Writing is one of the most important life skills we learn at school and takes many different forms. In addition to mastering the basics of phonics and handwriting, children will learn to write for many different purposes. These include story writing, but also reports, recounts, persuasive texts, play scripts, poetry, biographies and letters both formal and informal.
English is taught daily and each half term’s work will usually consist of two or more units of work, which focus on different styles of writing, for different kinds of reader. The children’s writing is assessed at the beginning and the end of each unit, to track their progress.
To write with confidence, children will also need a sound grasp of grammar and spelling, which are taught at the beginning of each English session and are linked closely to the writing focus. Grammar, punctuation and spelling are all the subject of national tests at the end of Key Stages 1 and 2.
Writing is not confined to English lessons – there are many opportunities to write in most other subjects, including maths, science, topic, RE and others.
Education is a partnership between home and school. Children’s homework will frequently involve writing tasks. As with all other homework, your children will find it helpful to have a quiet space in which to write, away from the distractions of the television or computer, where possible. Children thrive on praise, so reading over their homework and encouraging them to do their best will definitely motivate them to write.
We use the Power of Reading scheme to develop the children's ability to produce cohesive, detailed writing in which the meaning is made clear and the interest of the reader is gripped. Attention is paid throughout the school to the formal structures of English, grammatical detail, punctuation and spelling. Teachers are flexible in their selection of Literacy experts' strategies to suit the needs of the children and the text type being taught.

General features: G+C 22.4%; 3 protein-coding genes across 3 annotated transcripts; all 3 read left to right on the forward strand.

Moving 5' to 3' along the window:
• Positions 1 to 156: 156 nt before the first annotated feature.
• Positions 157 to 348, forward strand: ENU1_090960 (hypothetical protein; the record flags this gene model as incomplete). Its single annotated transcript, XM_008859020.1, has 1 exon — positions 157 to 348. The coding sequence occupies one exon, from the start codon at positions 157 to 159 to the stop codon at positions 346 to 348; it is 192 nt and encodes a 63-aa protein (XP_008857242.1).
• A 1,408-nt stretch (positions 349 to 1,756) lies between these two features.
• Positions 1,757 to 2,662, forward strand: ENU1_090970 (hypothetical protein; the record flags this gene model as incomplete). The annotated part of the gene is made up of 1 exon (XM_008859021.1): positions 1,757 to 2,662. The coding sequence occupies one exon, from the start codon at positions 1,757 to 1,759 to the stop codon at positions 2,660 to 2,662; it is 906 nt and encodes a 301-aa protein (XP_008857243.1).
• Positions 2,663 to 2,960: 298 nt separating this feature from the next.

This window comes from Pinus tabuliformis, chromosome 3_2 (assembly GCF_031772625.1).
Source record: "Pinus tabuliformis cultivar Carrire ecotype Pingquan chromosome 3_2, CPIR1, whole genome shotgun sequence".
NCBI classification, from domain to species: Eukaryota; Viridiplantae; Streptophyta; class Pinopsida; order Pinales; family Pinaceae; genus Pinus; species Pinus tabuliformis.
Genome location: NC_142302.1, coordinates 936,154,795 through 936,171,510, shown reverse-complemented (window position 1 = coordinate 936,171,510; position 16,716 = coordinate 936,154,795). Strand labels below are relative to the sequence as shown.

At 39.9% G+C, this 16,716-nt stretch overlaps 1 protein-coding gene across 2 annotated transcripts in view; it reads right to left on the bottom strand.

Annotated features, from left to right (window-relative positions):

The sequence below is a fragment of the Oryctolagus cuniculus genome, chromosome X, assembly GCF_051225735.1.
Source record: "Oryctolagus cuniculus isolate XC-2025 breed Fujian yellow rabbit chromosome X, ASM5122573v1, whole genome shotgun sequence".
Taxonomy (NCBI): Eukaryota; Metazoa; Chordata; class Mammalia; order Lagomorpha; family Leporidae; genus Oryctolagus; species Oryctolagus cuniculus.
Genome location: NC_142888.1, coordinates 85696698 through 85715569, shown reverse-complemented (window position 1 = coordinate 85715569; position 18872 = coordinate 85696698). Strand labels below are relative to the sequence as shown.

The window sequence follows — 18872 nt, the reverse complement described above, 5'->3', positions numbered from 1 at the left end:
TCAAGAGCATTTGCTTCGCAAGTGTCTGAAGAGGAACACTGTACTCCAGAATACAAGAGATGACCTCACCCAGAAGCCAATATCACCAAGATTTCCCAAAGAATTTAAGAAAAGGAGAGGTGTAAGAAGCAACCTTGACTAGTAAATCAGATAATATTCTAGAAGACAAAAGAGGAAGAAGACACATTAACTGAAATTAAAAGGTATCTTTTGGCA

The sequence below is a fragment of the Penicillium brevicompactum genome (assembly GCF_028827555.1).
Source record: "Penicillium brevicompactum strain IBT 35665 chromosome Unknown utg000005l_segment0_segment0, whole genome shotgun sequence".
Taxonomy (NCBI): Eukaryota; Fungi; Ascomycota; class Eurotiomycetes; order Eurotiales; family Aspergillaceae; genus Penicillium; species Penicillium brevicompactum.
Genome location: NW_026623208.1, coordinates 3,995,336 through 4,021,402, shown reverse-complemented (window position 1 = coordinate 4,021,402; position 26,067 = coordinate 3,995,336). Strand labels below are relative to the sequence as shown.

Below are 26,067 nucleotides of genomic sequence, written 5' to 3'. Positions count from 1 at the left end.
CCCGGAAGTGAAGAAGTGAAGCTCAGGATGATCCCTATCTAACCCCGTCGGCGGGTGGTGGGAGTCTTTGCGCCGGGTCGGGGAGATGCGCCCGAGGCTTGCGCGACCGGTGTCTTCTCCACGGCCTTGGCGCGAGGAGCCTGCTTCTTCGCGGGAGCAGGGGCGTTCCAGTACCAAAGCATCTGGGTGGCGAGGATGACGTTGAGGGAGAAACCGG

Teachers model writing strategies and the use of phonics and spelling strategies in shared writing sessions. Guided writing sessions are used to target specific needs of both groups and individuals, whilst children have opportunities to write at length in extended independent writing sessions at the end of each unit. The children are given frequent opportunities in school to write in different contexts using quality texts as a model and for a variety of purposes and audiences. The text types which are required to be covered by The National Curriculum (2014) are outlined in the medium term plans for each year group to ensure that there is a breadth of coverage. They may be asked to produce their writing on their own or as a part of group.
There is an increasing emphasis on the purpose of writing: children are provided with the ‘P.I.E.’ acronym (Persuade, Inform or Entertain), and are expected to be able to explain why they are writing any given piece of writing.
With regard to assessment, there is no longer any writing exam at the end of each half-term; instead, teachers are to make an informed judgment of their children based on the Interim Framework for each year. As the Interim Framework detail end-of-year expectations, teachers are expected to make a prediction as to where they expect their child to be each half-term. These judgments will be reviewed by the SLT and subject coordinator during book scrutinies.